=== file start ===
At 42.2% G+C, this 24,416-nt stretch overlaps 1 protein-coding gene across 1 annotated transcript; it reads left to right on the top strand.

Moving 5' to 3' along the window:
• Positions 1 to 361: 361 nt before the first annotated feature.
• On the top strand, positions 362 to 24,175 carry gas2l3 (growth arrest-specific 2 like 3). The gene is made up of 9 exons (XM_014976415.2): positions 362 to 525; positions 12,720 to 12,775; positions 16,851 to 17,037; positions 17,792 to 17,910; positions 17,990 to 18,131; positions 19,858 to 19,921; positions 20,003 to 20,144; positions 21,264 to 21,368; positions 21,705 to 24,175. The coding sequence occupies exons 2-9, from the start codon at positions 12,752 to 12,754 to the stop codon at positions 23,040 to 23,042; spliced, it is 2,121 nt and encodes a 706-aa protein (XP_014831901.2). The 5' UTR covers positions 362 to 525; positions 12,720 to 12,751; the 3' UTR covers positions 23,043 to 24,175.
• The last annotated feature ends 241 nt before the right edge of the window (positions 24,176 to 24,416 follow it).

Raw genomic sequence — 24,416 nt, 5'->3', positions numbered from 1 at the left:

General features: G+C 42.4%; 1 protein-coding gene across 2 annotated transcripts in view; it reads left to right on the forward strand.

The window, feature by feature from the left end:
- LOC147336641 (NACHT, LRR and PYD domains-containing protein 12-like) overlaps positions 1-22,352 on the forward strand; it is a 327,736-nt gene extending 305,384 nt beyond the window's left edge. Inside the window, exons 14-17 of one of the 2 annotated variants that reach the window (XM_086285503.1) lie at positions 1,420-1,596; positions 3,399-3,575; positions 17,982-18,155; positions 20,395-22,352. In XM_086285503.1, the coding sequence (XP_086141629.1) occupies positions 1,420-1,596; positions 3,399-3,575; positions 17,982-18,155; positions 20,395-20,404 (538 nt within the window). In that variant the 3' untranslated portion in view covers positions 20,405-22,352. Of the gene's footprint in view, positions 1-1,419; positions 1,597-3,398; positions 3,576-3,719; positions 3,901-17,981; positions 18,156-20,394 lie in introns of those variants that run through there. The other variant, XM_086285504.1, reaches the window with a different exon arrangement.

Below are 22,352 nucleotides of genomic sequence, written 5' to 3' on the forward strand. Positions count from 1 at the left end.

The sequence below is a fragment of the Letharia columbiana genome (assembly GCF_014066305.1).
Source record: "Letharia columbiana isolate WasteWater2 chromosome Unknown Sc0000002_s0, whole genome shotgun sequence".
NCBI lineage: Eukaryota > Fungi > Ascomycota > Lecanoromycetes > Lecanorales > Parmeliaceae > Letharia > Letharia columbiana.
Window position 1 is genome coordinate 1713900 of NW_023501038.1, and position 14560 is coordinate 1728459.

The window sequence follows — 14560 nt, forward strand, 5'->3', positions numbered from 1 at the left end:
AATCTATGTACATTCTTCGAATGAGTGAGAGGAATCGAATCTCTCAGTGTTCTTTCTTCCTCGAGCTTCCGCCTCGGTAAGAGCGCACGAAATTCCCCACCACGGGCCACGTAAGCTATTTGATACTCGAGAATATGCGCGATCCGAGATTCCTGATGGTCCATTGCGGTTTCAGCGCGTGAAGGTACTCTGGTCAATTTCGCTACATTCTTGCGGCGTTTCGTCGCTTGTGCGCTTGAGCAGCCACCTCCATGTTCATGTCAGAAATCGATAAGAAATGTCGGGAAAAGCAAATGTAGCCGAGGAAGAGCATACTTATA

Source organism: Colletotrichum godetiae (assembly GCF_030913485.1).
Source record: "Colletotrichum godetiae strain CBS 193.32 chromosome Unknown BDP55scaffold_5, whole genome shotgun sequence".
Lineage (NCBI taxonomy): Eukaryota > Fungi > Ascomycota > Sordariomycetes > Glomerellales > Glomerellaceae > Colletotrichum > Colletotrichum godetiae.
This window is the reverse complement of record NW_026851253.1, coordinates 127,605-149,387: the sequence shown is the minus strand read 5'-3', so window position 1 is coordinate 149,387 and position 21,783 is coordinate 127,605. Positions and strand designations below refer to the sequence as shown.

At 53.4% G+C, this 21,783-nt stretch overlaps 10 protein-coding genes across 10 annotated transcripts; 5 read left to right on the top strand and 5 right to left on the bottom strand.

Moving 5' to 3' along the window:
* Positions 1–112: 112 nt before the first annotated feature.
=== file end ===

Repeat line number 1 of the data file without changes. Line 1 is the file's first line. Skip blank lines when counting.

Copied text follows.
At 42.2% G+C, this 24,416-nt stretch overlaps 1 protein-coding gene across 1 annotated transcript; it reads left to right on the top strand.